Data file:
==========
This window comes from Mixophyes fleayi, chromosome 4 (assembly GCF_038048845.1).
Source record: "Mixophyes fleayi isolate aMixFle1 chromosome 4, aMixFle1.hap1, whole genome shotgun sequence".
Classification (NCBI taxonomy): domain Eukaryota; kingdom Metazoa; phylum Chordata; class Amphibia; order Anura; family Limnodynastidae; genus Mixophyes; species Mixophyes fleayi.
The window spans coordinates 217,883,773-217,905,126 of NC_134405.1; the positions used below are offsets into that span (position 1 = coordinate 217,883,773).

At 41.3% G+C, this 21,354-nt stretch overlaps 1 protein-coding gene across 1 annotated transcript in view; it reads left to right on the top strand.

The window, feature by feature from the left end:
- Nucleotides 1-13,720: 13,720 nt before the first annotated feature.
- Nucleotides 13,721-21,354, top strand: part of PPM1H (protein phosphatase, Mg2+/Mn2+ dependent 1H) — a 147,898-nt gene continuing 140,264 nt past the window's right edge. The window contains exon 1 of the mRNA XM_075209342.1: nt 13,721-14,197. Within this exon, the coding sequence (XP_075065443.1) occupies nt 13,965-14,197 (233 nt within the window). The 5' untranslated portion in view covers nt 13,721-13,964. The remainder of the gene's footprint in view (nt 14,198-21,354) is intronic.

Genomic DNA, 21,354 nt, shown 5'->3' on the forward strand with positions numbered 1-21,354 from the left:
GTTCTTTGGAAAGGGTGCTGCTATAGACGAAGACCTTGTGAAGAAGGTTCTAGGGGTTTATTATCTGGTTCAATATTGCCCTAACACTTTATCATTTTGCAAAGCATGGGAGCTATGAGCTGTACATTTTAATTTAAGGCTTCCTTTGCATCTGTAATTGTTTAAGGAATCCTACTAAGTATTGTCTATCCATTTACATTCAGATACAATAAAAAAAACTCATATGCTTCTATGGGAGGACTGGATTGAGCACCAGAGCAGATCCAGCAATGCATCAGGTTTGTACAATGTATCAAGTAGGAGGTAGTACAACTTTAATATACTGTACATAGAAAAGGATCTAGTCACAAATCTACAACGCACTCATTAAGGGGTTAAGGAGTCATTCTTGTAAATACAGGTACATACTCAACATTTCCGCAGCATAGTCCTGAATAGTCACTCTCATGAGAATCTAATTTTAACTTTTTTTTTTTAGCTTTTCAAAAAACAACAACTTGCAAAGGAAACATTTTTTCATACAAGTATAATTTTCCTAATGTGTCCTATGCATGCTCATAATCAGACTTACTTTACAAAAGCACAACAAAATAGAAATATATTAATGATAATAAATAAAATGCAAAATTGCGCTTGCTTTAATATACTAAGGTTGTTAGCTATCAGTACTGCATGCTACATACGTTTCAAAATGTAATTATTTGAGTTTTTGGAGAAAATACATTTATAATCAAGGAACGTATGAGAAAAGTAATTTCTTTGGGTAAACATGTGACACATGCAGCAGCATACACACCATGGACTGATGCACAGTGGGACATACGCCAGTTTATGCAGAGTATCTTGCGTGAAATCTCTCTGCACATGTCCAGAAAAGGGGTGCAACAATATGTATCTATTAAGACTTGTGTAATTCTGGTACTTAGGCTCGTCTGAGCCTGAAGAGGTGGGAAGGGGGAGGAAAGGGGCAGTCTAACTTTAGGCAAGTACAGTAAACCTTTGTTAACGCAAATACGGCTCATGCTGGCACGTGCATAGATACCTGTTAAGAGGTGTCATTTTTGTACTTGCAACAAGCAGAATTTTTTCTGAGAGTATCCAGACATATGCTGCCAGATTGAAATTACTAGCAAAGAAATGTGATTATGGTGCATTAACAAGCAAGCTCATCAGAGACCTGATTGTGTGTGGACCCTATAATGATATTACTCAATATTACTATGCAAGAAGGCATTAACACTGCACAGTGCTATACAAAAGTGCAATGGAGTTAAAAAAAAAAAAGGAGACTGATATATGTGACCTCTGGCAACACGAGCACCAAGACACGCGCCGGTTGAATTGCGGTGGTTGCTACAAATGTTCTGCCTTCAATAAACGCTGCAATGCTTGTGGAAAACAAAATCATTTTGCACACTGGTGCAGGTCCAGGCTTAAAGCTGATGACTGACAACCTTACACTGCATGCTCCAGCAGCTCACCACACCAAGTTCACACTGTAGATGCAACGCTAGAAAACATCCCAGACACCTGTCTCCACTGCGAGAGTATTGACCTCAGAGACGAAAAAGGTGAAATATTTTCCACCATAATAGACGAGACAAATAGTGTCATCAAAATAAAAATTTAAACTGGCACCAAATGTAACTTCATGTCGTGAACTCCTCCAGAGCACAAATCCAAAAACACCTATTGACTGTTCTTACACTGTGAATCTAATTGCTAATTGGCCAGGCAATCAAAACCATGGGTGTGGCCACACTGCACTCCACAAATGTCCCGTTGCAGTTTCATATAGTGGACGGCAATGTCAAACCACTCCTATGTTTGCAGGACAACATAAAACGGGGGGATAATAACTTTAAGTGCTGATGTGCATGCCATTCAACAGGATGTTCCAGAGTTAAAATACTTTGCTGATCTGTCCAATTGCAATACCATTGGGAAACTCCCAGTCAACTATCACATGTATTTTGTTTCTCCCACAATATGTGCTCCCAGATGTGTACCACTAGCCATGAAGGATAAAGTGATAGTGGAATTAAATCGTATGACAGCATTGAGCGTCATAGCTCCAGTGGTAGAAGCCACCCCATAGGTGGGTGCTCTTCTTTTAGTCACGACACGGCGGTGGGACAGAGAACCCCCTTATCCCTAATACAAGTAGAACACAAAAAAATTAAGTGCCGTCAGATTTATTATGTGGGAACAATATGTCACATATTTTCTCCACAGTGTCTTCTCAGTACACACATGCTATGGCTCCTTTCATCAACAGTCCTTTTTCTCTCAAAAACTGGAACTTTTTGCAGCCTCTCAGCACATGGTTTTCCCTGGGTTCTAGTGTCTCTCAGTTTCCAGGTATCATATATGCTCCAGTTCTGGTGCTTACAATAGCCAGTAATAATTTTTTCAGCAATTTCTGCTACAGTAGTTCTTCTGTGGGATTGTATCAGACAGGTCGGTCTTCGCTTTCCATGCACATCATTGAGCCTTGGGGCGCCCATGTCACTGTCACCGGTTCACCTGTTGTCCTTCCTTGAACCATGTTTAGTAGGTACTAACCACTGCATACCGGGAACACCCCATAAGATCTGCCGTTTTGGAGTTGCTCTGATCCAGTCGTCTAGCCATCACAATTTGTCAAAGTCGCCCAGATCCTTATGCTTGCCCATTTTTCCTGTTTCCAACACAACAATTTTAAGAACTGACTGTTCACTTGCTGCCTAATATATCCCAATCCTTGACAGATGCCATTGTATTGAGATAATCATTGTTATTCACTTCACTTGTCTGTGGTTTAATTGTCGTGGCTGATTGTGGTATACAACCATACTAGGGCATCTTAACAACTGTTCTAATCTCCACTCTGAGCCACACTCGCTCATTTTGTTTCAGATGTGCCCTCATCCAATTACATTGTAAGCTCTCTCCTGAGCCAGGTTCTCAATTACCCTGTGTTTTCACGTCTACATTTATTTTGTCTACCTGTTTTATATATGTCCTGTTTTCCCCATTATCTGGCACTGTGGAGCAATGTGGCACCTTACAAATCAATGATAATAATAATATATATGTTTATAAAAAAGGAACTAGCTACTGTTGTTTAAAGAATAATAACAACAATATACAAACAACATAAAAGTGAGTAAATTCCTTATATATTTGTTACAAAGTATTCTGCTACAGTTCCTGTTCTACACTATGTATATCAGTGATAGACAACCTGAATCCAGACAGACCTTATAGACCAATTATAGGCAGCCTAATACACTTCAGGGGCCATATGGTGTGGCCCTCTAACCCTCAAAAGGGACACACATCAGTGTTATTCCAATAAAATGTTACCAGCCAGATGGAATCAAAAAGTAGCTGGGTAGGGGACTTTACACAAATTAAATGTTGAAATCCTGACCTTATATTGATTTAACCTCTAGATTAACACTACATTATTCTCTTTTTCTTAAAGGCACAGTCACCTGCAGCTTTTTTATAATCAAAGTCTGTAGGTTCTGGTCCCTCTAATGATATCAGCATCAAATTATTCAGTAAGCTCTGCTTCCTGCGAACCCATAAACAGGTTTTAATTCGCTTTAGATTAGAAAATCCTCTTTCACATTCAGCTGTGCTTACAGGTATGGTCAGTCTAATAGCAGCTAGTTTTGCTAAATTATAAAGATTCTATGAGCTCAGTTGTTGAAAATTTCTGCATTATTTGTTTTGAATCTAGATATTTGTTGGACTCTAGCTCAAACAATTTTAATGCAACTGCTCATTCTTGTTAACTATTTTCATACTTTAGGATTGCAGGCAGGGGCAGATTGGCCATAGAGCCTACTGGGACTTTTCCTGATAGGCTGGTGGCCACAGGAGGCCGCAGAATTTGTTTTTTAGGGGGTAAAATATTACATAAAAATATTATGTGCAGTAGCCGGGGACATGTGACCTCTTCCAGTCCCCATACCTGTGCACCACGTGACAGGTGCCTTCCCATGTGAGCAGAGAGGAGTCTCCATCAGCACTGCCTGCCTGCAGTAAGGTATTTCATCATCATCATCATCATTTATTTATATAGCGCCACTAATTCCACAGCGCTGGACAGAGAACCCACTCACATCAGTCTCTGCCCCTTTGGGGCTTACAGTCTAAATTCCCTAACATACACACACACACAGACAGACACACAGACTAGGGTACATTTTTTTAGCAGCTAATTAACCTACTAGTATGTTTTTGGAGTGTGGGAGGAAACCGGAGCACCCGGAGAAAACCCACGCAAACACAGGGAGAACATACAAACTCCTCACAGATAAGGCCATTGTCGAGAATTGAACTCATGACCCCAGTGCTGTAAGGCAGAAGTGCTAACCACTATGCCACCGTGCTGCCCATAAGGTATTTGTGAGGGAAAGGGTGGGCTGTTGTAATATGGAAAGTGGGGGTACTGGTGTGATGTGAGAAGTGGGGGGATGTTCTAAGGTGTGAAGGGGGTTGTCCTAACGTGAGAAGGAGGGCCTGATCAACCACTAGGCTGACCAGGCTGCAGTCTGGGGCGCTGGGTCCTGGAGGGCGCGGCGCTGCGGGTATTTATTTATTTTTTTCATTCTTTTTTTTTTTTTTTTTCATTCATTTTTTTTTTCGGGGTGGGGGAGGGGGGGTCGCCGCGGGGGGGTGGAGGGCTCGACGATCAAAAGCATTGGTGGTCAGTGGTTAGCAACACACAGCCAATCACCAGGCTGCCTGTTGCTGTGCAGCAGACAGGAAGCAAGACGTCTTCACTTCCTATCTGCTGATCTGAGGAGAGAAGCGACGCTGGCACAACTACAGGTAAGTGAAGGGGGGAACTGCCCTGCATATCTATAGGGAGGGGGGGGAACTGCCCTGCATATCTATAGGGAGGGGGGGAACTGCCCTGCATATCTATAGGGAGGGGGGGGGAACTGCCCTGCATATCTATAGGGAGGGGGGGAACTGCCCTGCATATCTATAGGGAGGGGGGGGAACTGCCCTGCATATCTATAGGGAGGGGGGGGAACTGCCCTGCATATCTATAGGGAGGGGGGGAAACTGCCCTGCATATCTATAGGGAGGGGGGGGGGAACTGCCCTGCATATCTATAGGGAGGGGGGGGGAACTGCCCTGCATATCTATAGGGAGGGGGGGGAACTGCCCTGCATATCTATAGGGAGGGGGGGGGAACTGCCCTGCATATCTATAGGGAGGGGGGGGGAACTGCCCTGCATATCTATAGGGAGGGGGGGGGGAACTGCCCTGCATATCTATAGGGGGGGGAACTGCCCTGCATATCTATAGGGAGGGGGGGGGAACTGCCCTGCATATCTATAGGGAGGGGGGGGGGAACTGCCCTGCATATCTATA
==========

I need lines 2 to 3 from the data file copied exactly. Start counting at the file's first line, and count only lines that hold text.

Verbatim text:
Source record: "Mixophyes fleayi isolate aMixFle1 chromosome 4, aMixFle1.hap1, whole genome shotgun sequence".
Classification (NCBI taxonomy): domain Eukaryota; kingdom Metazoa; phylum Chordata; class Amphibia; order Anura; family Limnodynastidae; genus Mixophyes; species Mixophyes fleayi.